Sometime later, when back at home, Ms. Cleary was working in her garden. She was sitting on the ground in front of a bench planting flowers when she heard scrambling behind her, followed by a loud noise. She looked up to where a large metal can sat at the end of the bench. Upon investigation, Cleary discovered that a mouse had run down the bench behind her, and instead of hopping to the ground, fell into the trash can. Add those two episodes together and voila! You have the ingredients for a delightful and enduring children’s story—at least at the hands of Beverly Cleary.
I told this account many times to groups of kids in my libraries and they reacted as I did: completely enthralled! Thank you, Beverly Cleary, for providing such wonderful stories for so many generations.
In addition to selecting children and young adult materials for library collections, Suzy Hawley spends her days interfering in her children’s lives as much as possible, wheedling her husband into cooking dinner just one more time, and walking on the beach. Click here for more.
As librarians, we all know on a base level that we’re making a difference, that our work is important. But too often, we lose sight of the key moments that fill us with joy, each true connection quickly overshadowed by the next project on our list.
Our librarians are excited to share the personal memories they turn to for that extra boost of inspiration.
Julie O’Connor: “Cutting the Ribbon”
It’s difficult to pinpoint the most rewarding experience I’ve had as a librarian since my job is to help libraries with their collection development needs on a daily basis. It’s gratifying to help solve collection development conundrums, whether they be large or small. But if pressed, I think back to one of my first experiences as a project librarian. It was 2005 and Camden County, New Jersey, received funding to build a much-needed library. Their excitement was contagious because the residents and leaders had waited so long for this building. I know everyone is over the moon when a new library opens or is renovated, but experiencing that for the first time was something that will always stay with me.
Fern Hallman: “Seeing is Believing”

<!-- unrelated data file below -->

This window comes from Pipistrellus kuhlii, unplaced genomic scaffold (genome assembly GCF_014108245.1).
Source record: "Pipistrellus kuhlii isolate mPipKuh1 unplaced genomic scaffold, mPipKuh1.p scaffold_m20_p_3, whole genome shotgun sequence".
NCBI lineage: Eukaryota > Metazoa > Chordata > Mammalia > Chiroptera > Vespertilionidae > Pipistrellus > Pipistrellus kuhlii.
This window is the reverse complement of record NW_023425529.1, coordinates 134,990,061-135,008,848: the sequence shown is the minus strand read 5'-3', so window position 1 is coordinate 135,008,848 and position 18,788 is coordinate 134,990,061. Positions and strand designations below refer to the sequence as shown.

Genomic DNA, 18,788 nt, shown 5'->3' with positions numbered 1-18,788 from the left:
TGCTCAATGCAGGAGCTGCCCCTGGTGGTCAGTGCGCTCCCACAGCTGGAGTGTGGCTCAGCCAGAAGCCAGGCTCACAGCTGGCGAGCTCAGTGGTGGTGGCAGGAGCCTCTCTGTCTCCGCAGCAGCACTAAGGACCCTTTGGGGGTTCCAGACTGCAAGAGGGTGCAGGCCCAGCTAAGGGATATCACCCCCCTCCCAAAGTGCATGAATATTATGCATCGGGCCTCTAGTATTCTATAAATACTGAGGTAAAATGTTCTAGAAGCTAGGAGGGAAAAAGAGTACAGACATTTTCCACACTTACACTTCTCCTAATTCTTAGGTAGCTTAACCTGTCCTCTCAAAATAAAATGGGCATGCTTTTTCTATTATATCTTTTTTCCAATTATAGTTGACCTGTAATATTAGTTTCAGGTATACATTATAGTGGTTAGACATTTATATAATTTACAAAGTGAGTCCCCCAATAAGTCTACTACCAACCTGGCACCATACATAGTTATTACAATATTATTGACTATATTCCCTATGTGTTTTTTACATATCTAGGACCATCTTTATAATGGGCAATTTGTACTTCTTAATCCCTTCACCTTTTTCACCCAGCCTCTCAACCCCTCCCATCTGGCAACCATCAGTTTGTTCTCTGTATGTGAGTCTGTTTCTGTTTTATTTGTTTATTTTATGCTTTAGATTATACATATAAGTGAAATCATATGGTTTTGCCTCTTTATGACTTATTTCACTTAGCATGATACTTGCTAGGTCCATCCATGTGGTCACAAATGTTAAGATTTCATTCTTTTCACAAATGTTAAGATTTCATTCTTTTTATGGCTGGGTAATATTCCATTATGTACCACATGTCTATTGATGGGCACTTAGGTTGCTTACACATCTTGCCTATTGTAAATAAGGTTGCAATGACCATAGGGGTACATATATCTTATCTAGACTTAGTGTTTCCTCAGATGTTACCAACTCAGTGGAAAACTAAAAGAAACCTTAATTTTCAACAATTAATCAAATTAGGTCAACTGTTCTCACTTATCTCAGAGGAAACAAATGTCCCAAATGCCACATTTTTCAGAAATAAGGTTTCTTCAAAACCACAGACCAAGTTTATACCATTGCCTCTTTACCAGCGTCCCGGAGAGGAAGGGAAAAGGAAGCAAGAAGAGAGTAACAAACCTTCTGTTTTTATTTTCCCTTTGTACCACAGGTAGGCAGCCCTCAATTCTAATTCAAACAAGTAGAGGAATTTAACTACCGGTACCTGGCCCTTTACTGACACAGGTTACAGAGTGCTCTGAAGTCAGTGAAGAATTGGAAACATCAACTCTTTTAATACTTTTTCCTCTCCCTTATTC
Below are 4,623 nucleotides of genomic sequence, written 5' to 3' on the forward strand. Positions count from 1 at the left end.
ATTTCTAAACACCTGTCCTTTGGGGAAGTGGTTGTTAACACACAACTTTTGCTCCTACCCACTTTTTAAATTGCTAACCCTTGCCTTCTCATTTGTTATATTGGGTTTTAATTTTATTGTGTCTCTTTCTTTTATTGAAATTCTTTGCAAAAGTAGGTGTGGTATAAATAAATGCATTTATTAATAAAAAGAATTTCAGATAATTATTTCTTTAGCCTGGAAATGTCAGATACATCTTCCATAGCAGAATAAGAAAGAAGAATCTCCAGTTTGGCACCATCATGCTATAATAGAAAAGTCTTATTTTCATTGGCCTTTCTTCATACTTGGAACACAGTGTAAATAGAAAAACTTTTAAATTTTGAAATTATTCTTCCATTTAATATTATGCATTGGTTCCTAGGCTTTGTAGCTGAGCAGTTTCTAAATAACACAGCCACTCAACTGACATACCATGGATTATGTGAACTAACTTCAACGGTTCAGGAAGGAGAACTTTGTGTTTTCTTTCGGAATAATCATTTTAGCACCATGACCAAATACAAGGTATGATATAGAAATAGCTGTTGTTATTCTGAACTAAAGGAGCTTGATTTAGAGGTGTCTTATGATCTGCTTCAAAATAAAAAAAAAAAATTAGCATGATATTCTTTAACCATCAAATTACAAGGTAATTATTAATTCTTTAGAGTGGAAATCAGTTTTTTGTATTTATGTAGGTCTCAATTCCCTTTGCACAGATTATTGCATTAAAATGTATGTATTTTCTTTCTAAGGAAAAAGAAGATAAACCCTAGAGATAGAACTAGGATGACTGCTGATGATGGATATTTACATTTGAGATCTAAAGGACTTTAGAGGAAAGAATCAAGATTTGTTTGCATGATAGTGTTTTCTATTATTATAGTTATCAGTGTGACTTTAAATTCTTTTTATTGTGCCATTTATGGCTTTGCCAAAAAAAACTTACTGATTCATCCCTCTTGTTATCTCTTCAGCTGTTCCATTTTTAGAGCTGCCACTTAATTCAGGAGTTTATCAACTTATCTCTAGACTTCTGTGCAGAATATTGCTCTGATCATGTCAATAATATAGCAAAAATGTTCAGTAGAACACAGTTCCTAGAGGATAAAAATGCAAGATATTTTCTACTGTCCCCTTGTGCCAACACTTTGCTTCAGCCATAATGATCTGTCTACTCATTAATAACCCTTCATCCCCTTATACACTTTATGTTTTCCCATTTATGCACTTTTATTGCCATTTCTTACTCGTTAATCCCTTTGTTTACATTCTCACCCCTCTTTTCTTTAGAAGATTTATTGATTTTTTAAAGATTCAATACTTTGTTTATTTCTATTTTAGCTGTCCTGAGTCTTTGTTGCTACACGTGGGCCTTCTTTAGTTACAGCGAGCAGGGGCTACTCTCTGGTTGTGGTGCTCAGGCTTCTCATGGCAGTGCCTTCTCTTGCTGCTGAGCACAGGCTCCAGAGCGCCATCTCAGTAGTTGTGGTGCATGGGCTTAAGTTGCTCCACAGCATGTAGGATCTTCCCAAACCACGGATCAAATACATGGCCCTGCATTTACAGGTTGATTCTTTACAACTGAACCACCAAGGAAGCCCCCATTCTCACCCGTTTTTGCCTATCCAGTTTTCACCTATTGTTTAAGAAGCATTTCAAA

I was doing an ongoing vendor selection project and the librarians in that system were not thrilled that I was selecting their books. The library administrators who had decided to hire Brodart to do it that way held a meeting where the local library staff could ask me questions about my process. One of the librarians said she decided to put all of my recent selections on a book cart to really take a hard look at them and discovered that they were all checked out.
Scott Piepenburg: “Blazing a Trail”
My most rewarding experience as a librarian was when I was put in charge of the district automation program for Dallas Independent School District, then the eighth largest school district in the nation. We took 225 schools from only five with any type of automation to full automation in 18 months. This included purchasing and installing computers, creating a district-wide network (none existed at the time), and undertaking a complete retrospective conversion of the shelf lists.
At the time, it was the most extensive automation project in the nation and resulted in the largest school automation project in the United States; we did this while also creating and implementing centralized receiving and cataloging, doing almost 5,000 titles per week. Having no model to follow, as the system administrator, I was quite excited with the project, and pleased how well it turned out.
Stephanie Campbell: “The Stay-Behind”
When I was just starting out as a librarian, I worked in older adult outreach services and was charged with creating engaging programs for residents at nursing homes and assisted living apartments. The divergent mental and physical health issues found in institutional settings, coupled with different backgrounds and experiences, make these seniors a particularly challenging group to entertain. Playful activities such as bingo, crafts, and sing-alongs were the most prevalent among the in-house recreational offerings at that time.